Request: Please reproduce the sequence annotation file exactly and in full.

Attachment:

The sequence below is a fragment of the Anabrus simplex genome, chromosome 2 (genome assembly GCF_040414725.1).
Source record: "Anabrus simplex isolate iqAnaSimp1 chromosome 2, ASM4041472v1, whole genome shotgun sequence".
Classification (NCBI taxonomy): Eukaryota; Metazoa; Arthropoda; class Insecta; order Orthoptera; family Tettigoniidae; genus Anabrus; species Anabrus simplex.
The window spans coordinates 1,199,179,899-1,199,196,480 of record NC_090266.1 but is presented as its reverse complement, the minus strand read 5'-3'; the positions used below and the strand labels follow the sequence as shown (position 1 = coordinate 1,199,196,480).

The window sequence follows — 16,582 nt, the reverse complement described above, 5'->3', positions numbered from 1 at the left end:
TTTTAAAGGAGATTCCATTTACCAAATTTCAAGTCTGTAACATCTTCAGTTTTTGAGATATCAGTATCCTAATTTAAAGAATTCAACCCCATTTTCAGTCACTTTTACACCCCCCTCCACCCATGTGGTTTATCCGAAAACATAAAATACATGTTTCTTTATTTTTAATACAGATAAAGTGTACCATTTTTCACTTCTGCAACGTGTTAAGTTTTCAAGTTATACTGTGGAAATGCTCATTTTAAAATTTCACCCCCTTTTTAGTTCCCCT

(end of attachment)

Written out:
The sequence below is a fragment of the Anabrus simplex genome, chromosome 2 (genome assembly GCF_040414725.1).
Source record: "Anabrus simplex isolate iqAnaSimp1 chromosome 2, ASM4041472v1, whole genome shotgun sequence".
Classification (NCBI taxonomy): Eukaryota; Metazoa; Arthropoda; class Insecta; order Orthoptera; family Tettigoniidae; genus Anabrus; species Anabrus simplex.
The window spans coordinates 1,199,179,899-1,199,196,480 of record NC_090266.1 but is presented as its reverse complement, the minus strand read 5'-3'; the positions used below and the strand labels follow the sequence as shown (position 1 = coordinate 1,199,196,480).

The window sequence follows — 16,582 nt, the reverse complement described above, 5'->3', positions numbered from 1 at the left end:
TTTTAAAGGAGATTCCATTTACCAAATTTCAAGTCTGTAACATCTTCAGTTTTTGAGATATCAGTATCCTAATTTAAAGAATTCAACCCCATTTTCAGTCACTTTTACACCCCCCTCCACCCATGTGGTTTATCCGAAAACATAAAATACATGTTTCTTTATTTTTAATACAGATAAAGTGTACCATTTTTCACTTCTGCAACGTGTTAAGTTTTCAAGTTATACTGTGGAAATGCTCATTTTAAAATTTCACCCCCTTTTTAGTTCCCCT